The Original Rogue – Information and How to Play Online

TL:DR and Where to Play the Original Rogue Online

Rogue is the game that defined the genre named after it, and it is the root from which the entire library of roguelikes and roguelites grows. Though many creative classics have not aged well, and it can be difficult to enjoy genre forerunners (for instance, try to get an EDM fan to listen to electronic music from the 50’s), Rogue remains a highly relevant and playable game to this day. It’s difficulty, (lack of) plot, setting, identification system, and survival elements influence multiple genres even now, including survival horror, RPGs, and, of course, roguelikes. You can play Rogue online, in-browser, at

Description of the Game

You’ll see this screen every time you die. Which is gonna be a lot.

Rogue is a top-down, hack-n-slash dungeon crawling RPG. The goal of the game is to dive into the depths of the Dungeon of Doom, retrieve the mystical Amulet of Yendor, and return safely to the surface. Simple in concept, Rogue and the genre it inspired are widely recognized as very difficult and complex games.

Rogue was one of the first games to use a graphical representation of dungeon levels instead of traditional text descriptions, and its famous for its use of ASCII graphics. Items, the character, and monsters are represented by symbols instead of sprites, and dungeon rooms and hallways are represented by lines. ASCII graphics aren’t considerably approachable, but their simplicity allows the player to imagine the world, making ASCII more immersive and stimulating than even the best modern graphics.

It might not be “much to look at,” but the Rogue interface was a huge step forward from strictly textual description.

Though there isn’t much plot, Rogue manages to stay immersive through its complicated systems and (at the time) unique mechanics. In some ways, Rogue benefits from its thin plot the same way it benefits from ASCII graphics – in short, the game doesn’t stumble over its own writing or graphical quality.

Procedural Generation – A Roguelike Tradition

Rogue boasts an early iteration of procedural generation, which generates a new dungeon each game. No two playthroughs are the same, and so success is dependent on a player’s knowledge of the mechanics and enemies. Strategy and skill are are required to win, as memorization of the locations of enemies and items is impossible. Procedural generation is a backbone of modern roguelikes and is now, in fact, one defining feature of the genre. Nearly all roguelike games (perhaps all, by strict definition) lean on procedural generation for replayability, variety, and emergent gameplay. Procedural generation utilizes equations instead of saved information to generate levels, monster spawns, and item locations, so file sizes for procedural games are much smaller than pre-written games of similar scope.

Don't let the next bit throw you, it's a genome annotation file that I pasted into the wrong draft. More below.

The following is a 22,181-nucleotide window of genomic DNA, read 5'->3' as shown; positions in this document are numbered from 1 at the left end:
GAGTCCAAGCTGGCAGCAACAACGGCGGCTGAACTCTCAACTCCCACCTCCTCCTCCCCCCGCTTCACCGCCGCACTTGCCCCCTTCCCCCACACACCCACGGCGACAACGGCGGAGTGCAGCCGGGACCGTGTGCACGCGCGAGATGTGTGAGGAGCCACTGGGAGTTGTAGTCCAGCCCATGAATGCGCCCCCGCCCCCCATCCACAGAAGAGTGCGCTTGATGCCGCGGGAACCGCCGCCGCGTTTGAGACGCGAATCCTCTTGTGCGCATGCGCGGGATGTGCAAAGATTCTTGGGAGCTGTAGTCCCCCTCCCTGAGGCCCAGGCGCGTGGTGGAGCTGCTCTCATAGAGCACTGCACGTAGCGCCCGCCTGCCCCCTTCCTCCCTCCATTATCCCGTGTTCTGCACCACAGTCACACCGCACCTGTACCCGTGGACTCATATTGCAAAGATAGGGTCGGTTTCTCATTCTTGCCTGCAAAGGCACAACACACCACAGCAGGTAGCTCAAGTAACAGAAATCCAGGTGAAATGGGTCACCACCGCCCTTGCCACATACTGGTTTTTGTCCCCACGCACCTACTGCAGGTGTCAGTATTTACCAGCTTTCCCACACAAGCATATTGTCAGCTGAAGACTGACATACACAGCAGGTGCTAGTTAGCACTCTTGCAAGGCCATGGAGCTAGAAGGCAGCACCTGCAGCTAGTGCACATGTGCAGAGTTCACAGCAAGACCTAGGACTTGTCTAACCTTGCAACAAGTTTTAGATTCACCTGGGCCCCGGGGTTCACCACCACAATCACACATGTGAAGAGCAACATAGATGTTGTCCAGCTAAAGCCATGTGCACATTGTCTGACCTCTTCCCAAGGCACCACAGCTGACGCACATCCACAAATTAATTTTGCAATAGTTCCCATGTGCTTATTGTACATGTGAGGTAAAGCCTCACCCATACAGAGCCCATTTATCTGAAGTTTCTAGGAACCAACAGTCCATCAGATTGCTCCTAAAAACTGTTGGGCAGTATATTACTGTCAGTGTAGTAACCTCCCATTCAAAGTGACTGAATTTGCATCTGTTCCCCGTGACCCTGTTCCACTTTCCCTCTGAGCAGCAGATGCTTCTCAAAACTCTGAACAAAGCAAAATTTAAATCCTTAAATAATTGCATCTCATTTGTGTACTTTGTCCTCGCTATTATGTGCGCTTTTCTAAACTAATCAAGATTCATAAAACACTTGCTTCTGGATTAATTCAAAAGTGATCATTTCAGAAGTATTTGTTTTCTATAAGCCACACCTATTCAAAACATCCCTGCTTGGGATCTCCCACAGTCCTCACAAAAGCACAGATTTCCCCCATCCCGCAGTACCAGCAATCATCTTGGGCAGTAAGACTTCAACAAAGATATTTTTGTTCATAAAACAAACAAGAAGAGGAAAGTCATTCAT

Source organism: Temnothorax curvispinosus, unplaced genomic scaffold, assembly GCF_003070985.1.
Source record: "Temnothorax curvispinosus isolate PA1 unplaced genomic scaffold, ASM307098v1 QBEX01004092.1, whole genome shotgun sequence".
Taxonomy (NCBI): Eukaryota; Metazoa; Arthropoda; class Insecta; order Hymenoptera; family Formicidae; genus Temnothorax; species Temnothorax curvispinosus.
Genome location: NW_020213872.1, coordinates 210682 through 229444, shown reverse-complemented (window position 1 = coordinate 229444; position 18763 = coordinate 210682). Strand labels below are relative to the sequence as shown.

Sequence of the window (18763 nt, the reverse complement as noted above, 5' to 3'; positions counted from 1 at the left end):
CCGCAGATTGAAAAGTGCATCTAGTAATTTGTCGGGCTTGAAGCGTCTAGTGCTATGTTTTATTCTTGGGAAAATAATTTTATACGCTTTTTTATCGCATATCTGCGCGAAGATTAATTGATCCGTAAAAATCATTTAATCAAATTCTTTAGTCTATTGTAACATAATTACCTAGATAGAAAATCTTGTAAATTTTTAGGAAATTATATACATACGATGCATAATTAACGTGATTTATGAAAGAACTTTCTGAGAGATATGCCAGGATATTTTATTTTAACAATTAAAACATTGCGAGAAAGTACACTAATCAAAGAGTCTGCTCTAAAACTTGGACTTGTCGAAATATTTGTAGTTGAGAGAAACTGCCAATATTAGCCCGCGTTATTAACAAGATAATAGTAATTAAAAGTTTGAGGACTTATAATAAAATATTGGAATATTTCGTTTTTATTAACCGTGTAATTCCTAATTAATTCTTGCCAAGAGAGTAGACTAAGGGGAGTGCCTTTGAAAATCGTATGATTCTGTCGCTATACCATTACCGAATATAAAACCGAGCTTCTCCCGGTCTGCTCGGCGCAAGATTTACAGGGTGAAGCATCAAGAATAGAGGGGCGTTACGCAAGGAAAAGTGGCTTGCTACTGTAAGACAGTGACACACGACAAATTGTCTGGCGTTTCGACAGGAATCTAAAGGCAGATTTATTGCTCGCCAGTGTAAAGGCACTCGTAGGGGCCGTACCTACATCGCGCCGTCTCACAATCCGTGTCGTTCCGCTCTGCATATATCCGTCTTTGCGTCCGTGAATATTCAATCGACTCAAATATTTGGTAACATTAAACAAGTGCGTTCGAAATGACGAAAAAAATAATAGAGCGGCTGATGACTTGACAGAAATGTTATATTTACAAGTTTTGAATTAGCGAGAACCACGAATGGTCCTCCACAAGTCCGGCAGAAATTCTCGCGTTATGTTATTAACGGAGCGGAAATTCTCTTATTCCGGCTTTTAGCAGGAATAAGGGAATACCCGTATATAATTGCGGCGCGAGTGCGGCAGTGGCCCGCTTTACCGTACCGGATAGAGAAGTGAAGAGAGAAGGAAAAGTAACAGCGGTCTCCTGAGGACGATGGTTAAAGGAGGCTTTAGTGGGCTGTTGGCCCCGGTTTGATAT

Rogue introduced and/or utilized many of the mechanics familiar to players of related genres. Perhaps more than any other feature, complex, semi-random mechanics are a defining characteristic of the entire roguelike genre. Some of these mechanics include:

Survival elements

The player must consume food every fixed number of turns, or else starve to death. This mechanic keeps players moving and prevents camping and over-leveling as an easy means to beat the game. Items are also limited and must be identified and managed carefully.


Items start unidentified, which affects potion and scroll management especially. Item identities are randomized each playthrough, meaning that a red healing potion one game could be a red poison potion the next. The same is true of scrolls. Identification remains a core components of many modern roguelikes, most notably Nethack.

Dungeon and Dragons Influence

Rogue and its descendants utilize calculations and systems from Dungeons and Dragons and other tabletop RPGs. For example, damage, dodging, skill success, and resistance across the genre are based on dice rolls instead of flat, point-based calculation, which adds interest to combat.

Fantasy Setting

Rogue and many roguelikes utilize an agreed-upon fantasy world including elves, goblins, trolls, mages and elementalists, magical items, cursed and blessed items, and much more. They share this point in common with tabletop RPGs like DnD.

Surrounded by snakes, a hobgoblin, two emus, and whatever the hell a kestral is. RIP adventurer.

Who Should Play the Original Rogue?

If you’ve gotten this far in the article, then the answer is “probably you.” Fans of classic roguelikes like Nethack, Moria, Angband, Omega, and similar should certainly give the game a shot – they will feel right at home. Players that enjoy challenging gameplay, game history, and procedural generation would also benefit from at least a quick look, as well as fans of modern roguelikes, survival games, rpgs, and challenging genres. Rogue is playable in browser (see link in the introduction TL;DR) as well as by download.